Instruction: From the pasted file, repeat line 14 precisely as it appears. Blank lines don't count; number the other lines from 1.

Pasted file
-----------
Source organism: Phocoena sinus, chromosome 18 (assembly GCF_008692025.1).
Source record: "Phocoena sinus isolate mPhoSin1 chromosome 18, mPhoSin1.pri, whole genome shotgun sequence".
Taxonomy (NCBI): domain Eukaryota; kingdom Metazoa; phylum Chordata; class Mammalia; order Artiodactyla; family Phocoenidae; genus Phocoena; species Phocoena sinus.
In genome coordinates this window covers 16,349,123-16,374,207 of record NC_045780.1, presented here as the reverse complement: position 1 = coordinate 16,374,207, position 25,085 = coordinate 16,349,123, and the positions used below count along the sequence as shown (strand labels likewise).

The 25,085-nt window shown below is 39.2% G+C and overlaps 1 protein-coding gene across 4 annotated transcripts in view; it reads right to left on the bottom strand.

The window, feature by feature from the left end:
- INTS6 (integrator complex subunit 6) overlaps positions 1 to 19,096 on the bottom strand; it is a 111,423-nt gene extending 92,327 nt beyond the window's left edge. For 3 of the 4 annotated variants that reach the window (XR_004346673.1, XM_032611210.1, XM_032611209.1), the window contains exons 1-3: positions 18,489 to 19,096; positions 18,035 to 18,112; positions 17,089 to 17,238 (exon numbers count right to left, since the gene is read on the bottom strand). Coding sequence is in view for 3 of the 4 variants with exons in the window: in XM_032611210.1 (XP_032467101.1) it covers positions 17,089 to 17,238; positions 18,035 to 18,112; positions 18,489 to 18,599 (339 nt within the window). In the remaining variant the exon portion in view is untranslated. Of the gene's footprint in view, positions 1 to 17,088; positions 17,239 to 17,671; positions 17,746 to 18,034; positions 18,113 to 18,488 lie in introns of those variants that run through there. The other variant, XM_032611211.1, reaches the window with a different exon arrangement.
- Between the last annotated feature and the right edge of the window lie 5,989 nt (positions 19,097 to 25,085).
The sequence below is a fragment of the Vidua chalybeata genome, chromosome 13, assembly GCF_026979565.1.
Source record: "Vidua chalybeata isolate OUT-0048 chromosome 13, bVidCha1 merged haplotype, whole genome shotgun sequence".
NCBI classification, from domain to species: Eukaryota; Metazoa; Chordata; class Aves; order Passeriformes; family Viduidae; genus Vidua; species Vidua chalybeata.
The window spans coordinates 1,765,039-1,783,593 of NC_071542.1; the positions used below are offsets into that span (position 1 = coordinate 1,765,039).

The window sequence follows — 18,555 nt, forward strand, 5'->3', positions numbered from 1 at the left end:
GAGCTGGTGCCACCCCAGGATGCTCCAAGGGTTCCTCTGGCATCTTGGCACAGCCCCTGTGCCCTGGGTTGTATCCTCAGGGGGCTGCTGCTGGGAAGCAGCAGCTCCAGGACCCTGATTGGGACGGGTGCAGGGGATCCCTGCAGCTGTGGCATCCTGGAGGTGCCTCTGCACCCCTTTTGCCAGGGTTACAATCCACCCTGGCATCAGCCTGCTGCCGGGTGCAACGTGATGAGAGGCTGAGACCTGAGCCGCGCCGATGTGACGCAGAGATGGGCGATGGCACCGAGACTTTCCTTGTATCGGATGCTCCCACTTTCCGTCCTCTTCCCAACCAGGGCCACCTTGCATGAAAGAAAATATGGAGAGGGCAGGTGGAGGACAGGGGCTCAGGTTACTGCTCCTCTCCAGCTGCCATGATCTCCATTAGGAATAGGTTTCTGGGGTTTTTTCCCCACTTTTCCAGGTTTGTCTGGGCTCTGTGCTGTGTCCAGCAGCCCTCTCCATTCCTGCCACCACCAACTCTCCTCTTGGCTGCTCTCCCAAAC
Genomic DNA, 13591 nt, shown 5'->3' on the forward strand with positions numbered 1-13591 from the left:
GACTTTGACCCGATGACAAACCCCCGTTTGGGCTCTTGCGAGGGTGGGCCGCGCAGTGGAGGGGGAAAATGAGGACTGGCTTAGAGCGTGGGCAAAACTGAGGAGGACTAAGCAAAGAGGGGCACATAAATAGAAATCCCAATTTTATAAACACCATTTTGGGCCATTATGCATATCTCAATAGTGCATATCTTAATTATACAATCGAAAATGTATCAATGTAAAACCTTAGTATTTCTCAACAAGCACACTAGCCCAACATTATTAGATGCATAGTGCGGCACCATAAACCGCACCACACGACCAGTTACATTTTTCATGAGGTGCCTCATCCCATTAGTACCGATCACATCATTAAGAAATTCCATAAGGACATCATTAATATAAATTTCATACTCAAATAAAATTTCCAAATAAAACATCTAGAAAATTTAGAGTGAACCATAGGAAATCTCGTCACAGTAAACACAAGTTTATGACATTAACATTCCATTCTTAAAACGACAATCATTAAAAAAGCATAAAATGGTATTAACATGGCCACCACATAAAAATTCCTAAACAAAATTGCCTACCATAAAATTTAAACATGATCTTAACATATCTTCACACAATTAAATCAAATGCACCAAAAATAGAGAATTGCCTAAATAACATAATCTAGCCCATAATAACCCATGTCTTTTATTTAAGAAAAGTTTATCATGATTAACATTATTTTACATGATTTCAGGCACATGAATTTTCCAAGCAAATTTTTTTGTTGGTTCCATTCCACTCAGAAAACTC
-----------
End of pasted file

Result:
GAGCTGGTGCCACCCCAGGATGCTCCAAGGGTTCCTCTGGCATCTTGGCACAGCCCCTGTGCCCTGGGTTGTATCCTCAGGGGGCTGCTGCTGGGAAGCAGCAGCTCCAGGACCCTGATTGGGACGGGTGCAGGGGATCCCTGCAGCTGTGGCATCCTGGAGGTGCCTCTGCACCCCTTTTGCCAGGGTTACAATCCACCCTGGCATCAGCCTGCTGCCGGGTGCAACGTGATGAGAGGCTGAGACCTGAGCCGCGCCGATGTGACGCAGAGATGGGCGATGGCACCGAGACTTTCCTTGTATCGGATGCTCCCACTTTCCGTCCTCTTCCCAACCAGGGCCACCTTGCATGAAAGAAAATATGGAGAGGGCAGGTGGAGGACAGGGGCTCAGGTTACTGCTCCTCTCCAGCTGCCATGATCTCCATTAGGAATAGGTTTCTGGGGTTTTTTCCCCACTTTTCCAGGTTTGTCTGGGCTCTGTGCTGTGTCCAGCAGCCCTCTCCATTCCTGCCACCACCAACTCTCCTCTTGGCTGCTCTCCCAAAC